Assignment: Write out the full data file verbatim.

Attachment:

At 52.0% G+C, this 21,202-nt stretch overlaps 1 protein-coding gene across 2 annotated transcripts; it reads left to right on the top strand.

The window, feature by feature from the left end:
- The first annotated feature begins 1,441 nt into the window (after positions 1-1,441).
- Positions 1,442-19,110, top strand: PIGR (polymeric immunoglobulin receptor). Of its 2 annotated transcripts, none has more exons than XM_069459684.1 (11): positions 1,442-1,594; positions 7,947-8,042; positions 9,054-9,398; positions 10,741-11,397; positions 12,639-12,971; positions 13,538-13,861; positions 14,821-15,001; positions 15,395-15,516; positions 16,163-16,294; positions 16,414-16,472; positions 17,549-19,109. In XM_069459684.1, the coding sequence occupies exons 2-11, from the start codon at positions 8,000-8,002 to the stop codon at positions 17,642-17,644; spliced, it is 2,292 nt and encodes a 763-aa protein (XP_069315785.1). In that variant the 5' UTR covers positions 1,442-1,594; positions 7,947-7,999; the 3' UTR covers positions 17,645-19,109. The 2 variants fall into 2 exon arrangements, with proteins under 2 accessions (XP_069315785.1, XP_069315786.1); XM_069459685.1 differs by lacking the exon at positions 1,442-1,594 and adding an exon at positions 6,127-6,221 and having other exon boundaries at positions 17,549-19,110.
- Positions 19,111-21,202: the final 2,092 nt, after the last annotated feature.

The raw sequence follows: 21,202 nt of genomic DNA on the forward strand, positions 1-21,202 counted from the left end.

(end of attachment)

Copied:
At 52.0% G+C, this 21,202-nt stretch overlaps 1 protein-coding gene across 2 annotated transcripts; it reads left to right on the top strand.

The window, feature by feature from the left end:
- The first annotated feature begins 1,441 nt into the window (after positions 1-1,441).
- Positions 1,442-19,110, top strand: PIGR (polymeric immunoglobulin receptor). Of its 2 annotated transcripts, none has more exons than XM_069459684.1 (11): positions 1,442-1,594; positions 7,947-8,042; positions 9,054-9,398; positions 10,741-11,397; positions 12,639-12,971; positions 13,538-13,861; positions 14,821-15,001; positions 15,395-15,516; positions 16,163-16,294; positions 16,414-16,472; positions 17,549-19,109. In XM_069459684.1, the coding sequence occupies exons 2-11, from the start codon at positions 8,000-8,002 to the stop codon at positions 17,642-17,644; spliced, it is 2,292 nt and encodes a 763-aa protein (XP_069315785.1). In that variant the 5' UTR covers positions 1,442-1,594; positions 7,947-7,999; the 3' UTR covers positions 17,645-19,109. The 2 variants fall into 2 exon arrangements, with proteins under 2 accessions (XP_069315785.1, XP_069315786.1); XM_069459685.1 differs by lacking the exon at positions 1,442-1,594 and adding an exon at positions 6,127-6,221 and having other exon boundaries at positions 17,549-19,110.
- Positions 19,111-21,202: the final 2,092 nt, after the last annotated feature.

The raw sequence follows: 21,202 nt of genomic DNA on the forward strand, positions 1-21,202 counted from the left end.